HS 1 – “I’m most proud of actually doing it. It wasn’t easy. A lot of effort and time and resources went into it, and anytime you travel – especially internationally and alone – there is uncertainty and risk involved. But I did it. I researched my options. I created my own criteria. I contacted the organizations. I planned the itinerary. I scheduled my appointments and shopped for the things I’d need and set up my blog and raised the additional funds and submitted the applications and got on that plane and found my way from destination to destination and had an amazing time along the way!
2 – Early stages yet, so I’m most proud of getting accepted to the program and completing the 50-task workbook ahead of time. Lots more ahead of me, so stay tuned! : )”
DC: Any advice for others contemplating re-invention
HS: “Again, I really don’t look at it as a reinvention, but simply different aspects of who I am. I see it as learning more about myself by listening to my inner voice and pursuing those dreams that might otherwise be silenced.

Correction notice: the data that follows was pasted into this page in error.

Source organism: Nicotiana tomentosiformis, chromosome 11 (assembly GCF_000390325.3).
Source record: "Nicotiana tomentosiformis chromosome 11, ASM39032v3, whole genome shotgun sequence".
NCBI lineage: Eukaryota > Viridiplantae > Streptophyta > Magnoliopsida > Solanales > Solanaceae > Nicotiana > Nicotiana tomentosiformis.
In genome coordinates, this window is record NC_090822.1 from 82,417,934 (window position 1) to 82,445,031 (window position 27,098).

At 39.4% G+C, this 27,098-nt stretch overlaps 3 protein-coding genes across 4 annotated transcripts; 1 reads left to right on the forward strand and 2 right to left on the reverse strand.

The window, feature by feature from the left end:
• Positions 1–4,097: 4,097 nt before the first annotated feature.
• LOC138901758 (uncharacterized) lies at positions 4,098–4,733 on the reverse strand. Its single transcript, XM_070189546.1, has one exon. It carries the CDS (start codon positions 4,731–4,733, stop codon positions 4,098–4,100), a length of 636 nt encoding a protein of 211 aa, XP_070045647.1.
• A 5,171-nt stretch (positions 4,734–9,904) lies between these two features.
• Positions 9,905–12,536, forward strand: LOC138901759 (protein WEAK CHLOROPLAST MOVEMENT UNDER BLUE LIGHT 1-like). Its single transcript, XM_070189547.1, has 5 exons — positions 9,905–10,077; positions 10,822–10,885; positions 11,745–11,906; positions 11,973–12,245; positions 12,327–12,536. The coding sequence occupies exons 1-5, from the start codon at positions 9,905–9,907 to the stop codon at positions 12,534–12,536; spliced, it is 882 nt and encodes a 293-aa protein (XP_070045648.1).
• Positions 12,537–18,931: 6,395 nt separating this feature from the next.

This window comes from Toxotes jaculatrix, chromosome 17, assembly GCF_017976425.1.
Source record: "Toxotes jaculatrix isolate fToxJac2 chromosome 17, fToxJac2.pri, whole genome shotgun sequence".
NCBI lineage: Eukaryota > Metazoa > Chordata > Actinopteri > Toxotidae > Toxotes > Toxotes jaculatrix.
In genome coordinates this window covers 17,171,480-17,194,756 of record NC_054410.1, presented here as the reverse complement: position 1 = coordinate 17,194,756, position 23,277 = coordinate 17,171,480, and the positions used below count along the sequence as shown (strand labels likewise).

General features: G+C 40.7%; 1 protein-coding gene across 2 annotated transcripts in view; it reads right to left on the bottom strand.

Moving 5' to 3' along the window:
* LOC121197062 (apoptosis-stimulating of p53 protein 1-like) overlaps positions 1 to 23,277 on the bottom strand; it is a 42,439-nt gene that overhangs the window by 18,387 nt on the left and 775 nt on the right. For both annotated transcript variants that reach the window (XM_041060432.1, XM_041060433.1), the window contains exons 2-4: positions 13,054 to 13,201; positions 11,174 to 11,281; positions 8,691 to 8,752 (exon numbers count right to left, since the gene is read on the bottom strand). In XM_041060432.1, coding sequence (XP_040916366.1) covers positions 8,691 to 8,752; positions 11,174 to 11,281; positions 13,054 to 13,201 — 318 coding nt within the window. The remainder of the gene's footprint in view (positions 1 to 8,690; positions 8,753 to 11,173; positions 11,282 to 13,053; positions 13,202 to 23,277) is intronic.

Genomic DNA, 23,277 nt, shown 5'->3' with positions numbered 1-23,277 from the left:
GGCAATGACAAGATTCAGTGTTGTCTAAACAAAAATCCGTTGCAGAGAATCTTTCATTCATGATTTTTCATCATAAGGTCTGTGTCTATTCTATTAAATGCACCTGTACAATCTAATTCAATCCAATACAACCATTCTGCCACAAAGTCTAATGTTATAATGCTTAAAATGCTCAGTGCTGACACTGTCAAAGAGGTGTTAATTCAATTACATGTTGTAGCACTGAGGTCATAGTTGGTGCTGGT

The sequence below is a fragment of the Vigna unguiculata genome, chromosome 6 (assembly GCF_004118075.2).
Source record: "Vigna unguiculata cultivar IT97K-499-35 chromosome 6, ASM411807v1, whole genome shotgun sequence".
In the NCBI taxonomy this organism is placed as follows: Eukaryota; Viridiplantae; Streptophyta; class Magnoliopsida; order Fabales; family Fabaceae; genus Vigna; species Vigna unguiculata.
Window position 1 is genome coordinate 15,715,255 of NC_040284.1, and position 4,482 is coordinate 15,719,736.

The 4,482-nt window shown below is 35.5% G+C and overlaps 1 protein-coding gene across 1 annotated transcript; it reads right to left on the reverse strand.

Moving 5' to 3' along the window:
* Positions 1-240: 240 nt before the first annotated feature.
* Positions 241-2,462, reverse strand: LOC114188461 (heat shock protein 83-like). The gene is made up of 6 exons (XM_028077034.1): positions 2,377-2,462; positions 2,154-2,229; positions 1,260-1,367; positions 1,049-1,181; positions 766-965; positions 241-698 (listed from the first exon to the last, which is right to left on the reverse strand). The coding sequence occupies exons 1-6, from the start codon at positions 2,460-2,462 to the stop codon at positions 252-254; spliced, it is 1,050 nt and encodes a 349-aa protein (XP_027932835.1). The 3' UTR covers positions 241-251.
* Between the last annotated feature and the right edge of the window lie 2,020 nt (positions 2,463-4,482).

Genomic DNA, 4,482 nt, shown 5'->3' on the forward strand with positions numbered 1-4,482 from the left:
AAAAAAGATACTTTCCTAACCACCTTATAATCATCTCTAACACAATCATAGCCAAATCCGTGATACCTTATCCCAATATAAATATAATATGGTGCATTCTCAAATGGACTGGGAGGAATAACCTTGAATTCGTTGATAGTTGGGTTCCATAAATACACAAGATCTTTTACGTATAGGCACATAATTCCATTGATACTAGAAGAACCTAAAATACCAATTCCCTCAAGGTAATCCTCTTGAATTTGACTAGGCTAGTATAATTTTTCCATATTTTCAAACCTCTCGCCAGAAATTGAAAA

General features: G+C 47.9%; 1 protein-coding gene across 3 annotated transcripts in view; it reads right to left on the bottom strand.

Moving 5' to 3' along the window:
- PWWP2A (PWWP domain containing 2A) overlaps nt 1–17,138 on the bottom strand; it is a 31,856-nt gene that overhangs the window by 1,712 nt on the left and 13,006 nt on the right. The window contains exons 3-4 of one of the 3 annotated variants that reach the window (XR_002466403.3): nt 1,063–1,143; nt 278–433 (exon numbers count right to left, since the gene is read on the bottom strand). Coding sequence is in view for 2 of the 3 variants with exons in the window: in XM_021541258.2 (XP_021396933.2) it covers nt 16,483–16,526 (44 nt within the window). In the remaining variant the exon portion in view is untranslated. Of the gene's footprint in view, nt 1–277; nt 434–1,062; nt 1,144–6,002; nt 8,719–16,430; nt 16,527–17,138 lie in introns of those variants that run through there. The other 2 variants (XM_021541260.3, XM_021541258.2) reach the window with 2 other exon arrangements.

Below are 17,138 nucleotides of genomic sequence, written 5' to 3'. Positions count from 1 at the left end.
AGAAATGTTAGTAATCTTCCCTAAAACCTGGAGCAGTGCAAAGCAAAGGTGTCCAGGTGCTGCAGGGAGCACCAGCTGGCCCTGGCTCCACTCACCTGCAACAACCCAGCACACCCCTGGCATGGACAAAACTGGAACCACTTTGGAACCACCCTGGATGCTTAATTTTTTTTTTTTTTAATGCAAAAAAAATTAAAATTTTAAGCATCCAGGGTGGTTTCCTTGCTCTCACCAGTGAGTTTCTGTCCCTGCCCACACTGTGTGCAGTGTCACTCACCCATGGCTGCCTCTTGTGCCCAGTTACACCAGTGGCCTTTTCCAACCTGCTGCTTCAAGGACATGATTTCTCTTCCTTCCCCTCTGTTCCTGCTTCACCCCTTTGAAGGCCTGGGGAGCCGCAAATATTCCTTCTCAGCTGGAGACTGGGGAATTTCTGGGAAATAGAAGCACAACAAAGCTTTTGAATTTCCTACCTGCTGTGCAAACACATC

I would say: Go for it! There are things I’d do differently in the future, but I’m so glad I took that leap, and it has made me more confident about taking further leaps and embracing new adventures. Be true to yourself by honoring your dreams and goals. You will make mistakes, and it may not turn out the way you expect, but that is also part of the joy of the journey. I don’t think enough people try something new because they are afraid, and they come up with a million excuses not to follow their own dream, and that is what is heartbreaking to me – not that someone doesn’t accomplish what they hope to do, but that they might not even try. They end up being their own worst obstacle. Get out of the way, and embrace your own adventure! And speak to Debbie. She will help you find your path!”